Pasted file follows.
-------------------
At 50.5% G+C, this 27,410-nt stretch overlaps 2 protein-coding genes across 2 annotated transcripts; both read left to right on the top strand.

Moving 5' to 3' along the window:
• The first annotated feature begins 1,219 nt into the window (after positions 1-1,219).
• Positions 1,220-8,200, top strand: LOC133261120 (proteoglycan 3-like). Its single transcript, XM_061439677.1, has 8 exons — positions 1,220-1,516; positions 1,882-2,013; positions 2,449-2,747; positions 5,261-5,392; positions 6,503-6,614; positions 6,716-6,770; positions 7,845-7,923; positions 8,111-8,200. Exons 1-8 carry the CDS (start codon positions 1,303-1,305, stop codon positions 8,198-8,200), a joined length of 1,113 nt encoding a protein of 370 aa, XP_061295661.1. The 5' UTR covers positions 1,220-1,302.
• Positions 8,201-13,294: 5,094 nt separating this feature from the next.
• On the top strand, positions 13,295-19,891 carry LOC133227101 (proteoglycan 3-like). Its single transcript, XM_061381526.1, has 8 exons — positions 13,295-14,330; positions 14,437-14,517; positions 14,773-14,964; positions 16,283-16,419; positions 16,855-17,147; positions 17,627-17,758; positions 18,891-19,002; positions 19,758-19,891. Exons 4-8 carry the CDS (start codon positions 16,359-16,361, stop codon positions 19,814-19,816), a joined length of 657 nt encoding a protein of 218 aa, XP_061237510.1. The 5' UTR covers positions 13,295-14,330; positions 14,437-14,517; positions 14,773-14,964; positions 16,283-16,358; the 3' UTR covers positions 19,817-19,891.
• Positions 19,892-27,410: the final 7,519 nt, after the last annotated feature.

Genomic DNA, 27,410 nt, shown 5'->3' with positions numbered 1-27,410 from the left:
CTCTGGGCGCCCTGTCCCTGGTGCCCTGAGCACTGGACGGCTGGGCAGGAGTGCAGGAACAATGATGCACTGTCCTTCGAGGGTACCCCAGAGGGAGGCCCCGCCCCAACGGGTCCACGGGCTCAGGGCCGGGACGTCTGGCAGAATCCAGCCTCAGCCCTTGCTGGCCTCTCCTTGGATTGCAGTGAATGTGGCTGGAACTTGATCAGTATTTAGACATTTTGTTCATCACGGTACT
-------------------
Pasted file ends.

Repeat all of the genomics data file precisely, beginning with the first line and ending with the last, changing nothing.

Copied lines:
At 50.5% G+C, this 27,410-nt stretch overlaps 2 protein-coding genes across 2 annotated transcripts; both read left to right on the top strand.

Moving 5' to 3' along the window:
• The first annotated feature begins 1,219 nt into the window (after positions 1-1,219).
• Positions 1,220-8,200, top strand: LOC133261120 (proteoglycan 3-like). Its single transcript, XM_061439677.1, has 8 exons — positions 1,220-1,516; positions 1,882-2,013; positions 2,449-2,747; positions 5,261-5,392; positions 6,503-6,614; positions 6,716-6,770; positions 7,845-7,923; positions 8,111-8,200. Exons 1-8 carry the CDS (start codon positions 1,303-1,305, stop codon positions 8,198-8,200), a joined length of 1,113 nt encoding a protein of 370 aa, XP_061295661.1. The 5' UTR covers positions 1,220-1,302.
• Positions 8,201-13,294: 5,094 nt separating this feature from the next.
• On the top strand, positions 13,295-19,891 carry LOC133227101 (proteoglycan 3-like). Its single transcript, XM_061381526.1, has 8 exons — positions 13,295-14,330; positions 14,437-14,517; positions 14,773-14,964; positions 16,283-16,419; positions 16,855-17,147; positions 17,627-17,758; positions 18,891-19,002; positions 19,758-19,891. Exons 4-8 carry the CDS (start codon positions 16,359-16,361, stop codon positions 19,814-19,816), a joined length of 657 nt encoding a protein of 218 aa, XP_061237510.1. The 5' UTR covers positions 13,295-14,330; positions 14,437-14,517; positions 14,773-14,964; positions 16,283-16,358; the 3' UTR covers positions 19,817-19,891.
• Positions 19,892-27,410: the final 7,519 nt, after the last annotated feature.

Genomic DNA, 27,410 nt, shown 5'->3' with positions numbered 1-27,410 from the left:
CTCTGGGCGCCCTGTCCCTGGTGCCCTGAGCACTGGACGGCTGGGCAGGAGTGCAGGAACAATGATGCACTGTCCTTCGAGGGTACCCCAGAGGGAGGCCCCGCCCCAACGGGTCCACGGGCTCAGGGCCGGGACGTCTGGCAGAATCCAGCCTCAGCCCTTGCTGGCCTCTCCTTGGATTGCAGTGAATGTGGCTGGAACTTGATCAGTATTTAGACATTTTGTTCATCACGGTACT